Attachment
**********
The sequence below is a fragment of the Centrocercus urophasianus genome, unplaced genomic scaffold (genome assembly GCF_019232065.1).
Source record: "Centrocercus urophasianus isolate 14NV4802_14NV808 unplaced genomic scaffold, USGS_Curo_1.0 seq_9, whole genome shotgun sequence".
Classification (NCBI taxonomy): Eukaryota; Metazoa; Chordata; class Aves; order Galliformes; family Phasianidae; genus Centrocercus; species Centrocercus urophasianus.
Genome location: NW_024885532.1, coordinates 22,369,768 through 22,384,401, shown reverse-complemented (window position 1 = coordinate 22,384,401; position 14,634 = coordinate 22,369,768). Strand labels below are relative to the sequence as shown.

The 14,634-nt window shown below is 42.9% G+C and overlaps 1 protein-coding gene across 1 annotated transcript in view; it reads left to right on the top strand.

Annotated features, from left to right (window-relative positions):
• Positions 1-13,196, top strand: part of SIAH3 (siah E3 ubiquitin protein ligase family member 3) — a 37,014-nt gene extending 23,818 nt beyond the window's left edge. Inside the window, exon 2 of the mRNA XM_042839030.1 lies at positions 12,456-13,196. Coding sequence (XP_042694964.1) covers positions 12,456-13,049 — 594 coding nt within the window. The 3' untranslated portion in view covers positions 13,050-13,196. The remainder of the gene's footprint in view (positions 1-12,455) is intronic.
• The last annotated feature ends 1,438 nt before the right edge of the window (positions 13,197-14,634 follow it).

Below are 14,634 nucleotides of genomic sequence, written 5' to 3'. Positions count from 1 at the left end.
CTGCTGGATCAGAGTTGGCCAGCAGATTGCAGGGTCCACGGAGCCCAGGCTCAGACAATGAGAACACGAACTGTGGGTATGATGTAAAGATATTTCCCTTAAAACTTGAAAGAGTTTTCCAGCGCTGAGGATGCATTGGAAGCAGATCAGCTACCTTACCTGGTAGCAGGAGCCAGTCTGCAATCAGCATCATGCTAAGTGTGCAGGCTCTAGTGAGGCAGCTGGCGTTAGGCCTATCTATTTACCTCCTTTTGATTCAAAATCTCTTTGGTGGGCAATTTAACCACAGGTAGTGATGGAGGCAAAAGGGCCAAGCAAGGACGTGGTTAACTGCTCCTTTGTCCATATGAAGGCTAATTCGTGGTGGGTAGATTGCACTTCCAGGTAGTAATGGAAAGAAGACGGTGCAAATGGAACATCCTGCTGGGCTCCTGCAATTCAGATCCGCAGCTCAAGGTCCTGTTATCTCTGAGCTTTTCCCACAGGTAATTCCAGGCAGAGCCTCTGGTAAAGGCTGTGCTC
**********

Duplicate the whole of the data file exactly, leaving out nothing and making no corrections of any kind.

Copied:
The sequence below is a fragment of the Centrocercus urophasianus genome, unplaced genomic scaffold (genome assembly GCF_019232065.1).
Source record: "Centrocercus urophasianus isolate 14NV4802_14NV808 unplaced genomic scaffold, USGS_Curo_1.0 seq_9, whole genome shotgun sequence".
Classification (NCBI taxonomy): Eukaryota; Metazoa; Chordata; class Aves; order Galliformes; family Phasianidae; genus Centrocercus; species Centrocercus urophasianus.
Genome location: NW_024885532.1, coordinates 22,369,768 through 22,384,401, shown reverse-complemented (window position 1 = coordinate 22,384,401; position 14,634 = coordinate 22,369,768). Strand labels below are relative to the sequence as shown.

The 14,634-nt window shown below is 42.9% G+C and overlaps 1 protein-coding gene across 1 annotated transcript in view; it reads left to right on the top strand.

Annotated features, from left to right (window-relative positions):
• Positions 1-13,196, top strand: part of SIAH3 (siah E3 ubiquitin protein ligase family member 3) — a 37,014-nt gene extending 23,818 nt beyond the window's left edge. Inside the window, exon 2 of the mRNA XM_042839030.1 lies at positions 12,456-13,196. Coding sequence (XP_042694964.1) covers positions 12,456-13,049 — 594 coding nt within the window. The 3' untranslated portion in view covers positions 13,050-13,196. The remainder of the gene's footprint in view (positions 1-12,455) is intronic.
• The last annotated feature ends 1,438 nt before the right edge of the window (positions 13,197-14,634 follow it).

Below are 14,634 nucleotides of genomic sequence, written 5' to 3'. Positions count from 1 at the left end.
CTGCTGGATCAGAGTTGGCCAGCAGATTGCAGGGTCCACGGAGCCCAGGCTCAGACAATGAGAACACGAACTGTGGGTATGATGTAAAGATATTTCCCTTAAAACTTGAAAGAGTTTTCCAGCGCTGAGGATGCATTGGAAGCAGATCAGCTACCTTACCTGGTAGCAGGAGCCAGTCTGCAATCAGCATCATGCTAAGTGTGCAGGCTCTAGTGAGGCAGCTGGCGTTAGGCCTATCTATTTACCTCCTTTTGATTCAAAATCTCTTTGGTGGGCAATTTAACCACAGGTAGTGATGGAGGCAAAAGGGCCAAGCAAGGACGTGGTTAACTGCTCCTTTGTCCATATGAAGGCTAATTCGTGGTGGGTAGATTGCACTTCCAGGTAGTAATGGAAAGAAGACGGTGCAAATGGAACATCCTGCTGGGCTCCTGCAATTCAGATCCGCAGCTCAAGGTCCTGTTATCTCTGAGCTTTTCCCACAGGTAATTCCAGGCAGAGCCTCTGGTAAAGGCTGTGCTC